Below is the text of the speech made by John Ryman, the then Labour MP for Blyth Valley, in the House of Commons on 7 March 1986.

I wish to raise the decision of the National Coal Board to close Bates colliery in Blyth. I am astonished that the Secretary of State for Energy is not on the Treasury Bench to answer on behalf of the Government. He had ample notice—more than a week ago—that this debate was to take place. He has been personally involved in many negotiations with the members of the local authority and members of the coal mining unions in relation to this matter. He knows the important principle involved in this subject, because it is the first occasion upon which the recommendation of an independent colliery review tribunal has been specifically rejected by the National Coal Board. In those circumstances I am astonished that the Secretary of State is not here, because he, not the Parliamentary Under-Secretary, was present during some of the negotiations. The only natural inference to draw from that is that the Government do not consider a pit closure of this proportion to be important enough to bring the Secretary of State to the House on a Friday afternoon. No doubt he has other more frivolous pursuits to follow.

The facts of the case surrounding the proposed closure of the colliery are well known. This colliery, in Northumberland, used to employ 2,000 men. That number was later reduced to 1,700 and then to 1,400, and, by agreement with the NCB, it now employs about 880 men. There are 29 million tonnes of high-quality workable reserves. Production at the mine is better than it has ever been. The agreed evidence of the technical expert before the tribunal was that there are no insuperable technical problems to be overcome in the further working of the pit.

The recommendation of the chairman of the tribunal was that the plan of Mr. Bulmer, one of the engineers, should be accepted, that the pit should be kept open for at least another two years and that, within those two years, it would become a viable proposition mining high-quality coal and producing it in larger and larger quantities. That is the background to the case.

One has to look further back to see what has happened. The starting point is the autumn of 1984 when the National Association of Colliery Ovenmen, Deputies and Shotfirers made an agreement with the NCB about the setting up of the tribunal.

The Prime Minister and the Secretary of State for Energy answered questions in the House in February 1985. In answer to my right hon. Friend the Member for Islwyn (Mr. Kinnock), both specifically said that the agreement between NACODS and the NCB was “sacrosanct”. ft is interesting to note that although the Government, as long ago as late 1984 and early 1985, were saying that the agreement was “sacrosanct”, now that the recommendation has been made to keep the pit open, their view has changed.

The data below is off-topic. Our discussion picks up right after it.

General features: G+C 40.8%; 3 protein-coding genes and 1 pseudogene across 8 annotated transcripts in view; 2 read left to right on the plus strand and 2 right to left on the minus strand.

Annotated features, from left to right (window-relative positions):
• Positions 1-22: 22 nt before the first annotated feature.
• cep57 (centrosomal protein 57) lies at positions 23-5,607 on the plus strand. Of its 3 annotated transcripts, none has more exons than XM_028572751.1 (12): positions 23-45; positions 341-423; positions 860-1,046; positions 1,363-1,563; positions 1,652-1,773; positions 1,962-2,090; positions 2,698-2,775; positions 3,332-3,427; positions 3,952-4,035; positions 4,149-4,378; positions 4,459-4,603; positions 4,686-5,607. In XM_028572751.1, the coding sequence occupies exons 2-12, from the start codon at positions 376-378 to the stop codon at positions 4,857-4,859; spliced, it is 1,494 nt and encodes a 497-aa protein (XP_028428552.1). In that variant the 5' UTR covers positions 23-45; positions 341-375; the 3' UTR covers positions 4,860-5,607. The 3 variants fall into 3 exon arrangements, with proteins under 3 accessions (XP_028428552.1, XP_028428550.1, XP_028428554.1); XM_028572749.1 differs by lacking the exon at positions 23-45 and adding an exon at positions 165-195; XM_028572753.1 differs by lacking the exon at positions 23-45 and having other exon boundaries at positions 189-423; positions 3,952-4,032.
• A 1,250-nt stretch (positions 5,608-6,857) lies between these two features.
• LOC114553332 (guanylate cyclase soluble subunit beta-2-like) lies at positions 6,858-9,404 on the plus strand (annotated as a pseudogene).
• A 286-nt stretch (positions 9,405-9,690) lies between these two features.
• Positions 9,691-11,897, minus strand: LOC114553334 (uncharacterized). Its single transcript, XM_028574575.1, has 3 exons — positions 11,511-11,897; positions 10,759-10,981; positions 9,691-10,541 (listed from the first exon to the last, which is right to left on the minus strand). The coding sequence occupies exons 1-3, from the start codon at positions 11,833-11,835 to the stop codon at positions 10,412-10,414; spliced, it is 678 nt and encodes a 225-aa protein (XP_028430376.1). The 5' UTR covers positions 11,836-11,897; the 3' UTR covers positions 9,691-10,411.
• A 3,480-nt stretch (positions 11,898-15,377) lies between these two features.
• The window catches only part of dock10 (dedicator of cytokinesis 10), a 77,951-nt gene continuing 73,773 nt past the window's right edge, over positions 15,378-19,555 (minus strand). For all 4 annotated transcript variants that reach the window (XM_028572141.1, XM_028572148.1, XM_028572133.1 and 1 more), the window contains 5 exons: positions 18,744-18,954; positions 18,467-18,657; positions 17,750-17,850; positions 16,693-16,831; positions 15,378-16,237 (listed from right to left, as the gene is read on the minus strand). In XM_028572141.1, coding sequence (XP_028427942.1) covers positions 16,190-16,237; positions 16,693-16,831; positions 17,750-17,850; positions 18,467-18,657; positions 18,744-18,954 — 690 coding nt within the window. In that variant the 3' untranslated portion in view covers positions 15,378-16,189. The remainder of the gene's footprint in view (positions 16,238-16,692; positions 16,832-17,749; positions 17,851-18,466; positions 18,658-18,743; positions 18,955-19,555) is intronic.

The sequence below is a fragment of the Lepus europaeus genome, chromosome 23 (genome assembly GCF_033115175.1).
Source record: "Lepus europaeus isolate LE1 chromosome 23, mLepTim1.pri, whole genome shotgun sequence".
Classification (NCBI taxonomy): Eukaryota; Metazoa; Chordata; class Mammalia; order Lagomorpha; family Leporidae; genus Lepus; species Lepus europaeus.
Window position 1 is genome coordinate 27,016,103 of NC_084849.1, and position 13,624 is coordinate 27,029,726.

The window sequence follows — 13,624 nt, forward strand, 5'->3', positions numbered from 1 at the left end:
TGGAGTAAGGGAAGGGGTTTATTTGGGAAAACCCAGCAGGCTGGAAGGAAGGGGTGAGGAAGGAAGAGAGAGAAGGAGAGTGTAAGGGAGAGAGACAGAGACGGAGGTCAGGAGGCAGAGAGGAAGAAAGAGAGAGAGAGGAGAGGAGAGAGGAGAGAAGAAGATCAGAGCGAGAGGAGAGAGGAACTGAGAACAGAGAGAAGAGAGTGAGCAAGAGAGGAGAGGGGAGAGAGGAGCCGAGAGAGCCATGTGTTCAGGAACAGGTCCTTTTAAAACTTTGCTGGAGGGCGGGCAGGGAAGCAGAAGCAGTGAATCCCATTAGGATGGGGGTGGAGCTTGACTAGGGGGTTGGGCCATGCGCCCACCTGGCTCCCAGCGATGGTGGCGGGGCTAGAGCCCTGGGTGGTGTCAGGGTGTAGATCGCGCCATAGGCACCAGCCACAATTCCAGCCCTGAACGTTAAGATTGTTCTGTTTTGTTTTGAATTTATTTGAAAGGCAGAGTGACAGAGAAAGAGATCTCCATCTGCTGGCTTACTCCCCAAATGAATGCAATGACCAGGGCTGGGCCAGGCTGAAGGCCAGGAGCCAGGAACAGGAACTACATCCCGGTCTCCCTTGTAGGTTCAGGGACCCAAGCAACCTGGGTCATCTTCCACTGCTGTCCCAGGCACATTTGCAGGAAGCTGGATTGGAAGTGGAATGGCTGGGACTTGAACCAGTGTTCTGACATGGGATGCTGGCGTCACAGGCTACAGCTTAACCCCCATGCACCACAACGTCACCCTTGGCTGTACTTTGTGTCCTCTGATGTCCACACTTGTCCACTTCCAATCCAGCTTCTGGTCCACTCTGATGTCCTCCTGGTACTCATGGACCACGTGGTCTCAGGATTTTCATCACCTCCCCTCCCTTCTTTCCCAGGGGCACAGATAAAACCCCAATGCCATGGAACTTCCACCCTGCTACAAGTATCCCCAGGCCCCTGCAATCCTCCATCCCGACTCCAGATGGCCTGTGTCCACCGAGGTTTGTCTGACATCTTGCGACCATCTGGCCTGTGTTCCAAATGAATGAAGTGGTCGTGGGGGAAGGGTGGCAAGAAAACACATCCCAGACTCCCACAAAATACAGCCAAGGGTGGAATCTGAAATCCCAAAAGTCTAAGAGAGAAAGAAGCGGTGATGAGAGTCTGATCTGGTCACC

To complete the picture, in June 1985 the Secretary of State for Energy personally met me, representatives of the coal-mining unions and the constituency, the Parliamentary Under-Secretary of State for Energy and representatives from the local authority. At that time negotiations were going on between the NUM and the NCB about whether the colliery review procedure could ​ be established between the other unions in the coal-mining industry and the NCB. The meeting was held in the room of the right hon. Member for Henley (Mr. Heseltine), who was then a member of the Government, because the room of the Secretary of State was not large enough. We spent an hour and a half, having seen Mr. MacGregor the chairman of the NCB, earlier that day, and, on the whole, discussion ranged round the new colliery review procedure. The clear recollection of everybody in that room representing the coal-mining unions and local authorities was that the Secretary of State for Energy repeated that once the tribunal had been set up and the review procedure conducted, a decision by means the review procedure would be binding on the Government and the NCB.

In October 1985 a long meeting was held at the Department of Energy in the room of the Secretary of State. That meeting was attended by some Labour Members from the northern group, the president of the Northumberland area NUM, my right hon. Friend the Member for Salford, East (Mr. Orme) and me. The Secretary of State was obviously in a hurry because he was on his way to the Conservative party conference, but he had the courtesy to see us. I remember it clearly, as it was the week after the Labour party conference.

We have the minutes of that meeting, which took place on a Friday, in our possession, and the undisputed evidence was that negotiations for the new colliery review procedure were progressing well. At one stage the Secretary of State left the room to make a telephone call to Hobart house and he expected that agreement would be drawn up soon. He was right. The new agreement was drawn up within a couple of weeks. On that occasion, the clear impression given by the Secretary of State was, once again, that the Government and the NCB would respect the decision and recommendation of the independent colliery review tribunal.

What happened? The members of the tribunal were appointed, headed by an eminent judge, a law lord, and six eminent members of the Bar—all senior silks with great experience. Early in January 1986 the hearings began. Before they began, the preliminary hearing took place to decide the procedure and documentation. The hearing on Bates colliery took several days. Documents had been submitted in advance, and each side was permitted to call oral evidence, to make submissions and to cross-examine witnesses called by the other side. The evidence was heard by Mr. Peter Bowsher, QC, and it lasted for more than two days. Every opportunity was given to the NCB to adduce any evidence that it wanted. A similar concession was made to the coal-mining unions and to Blyth Valley council.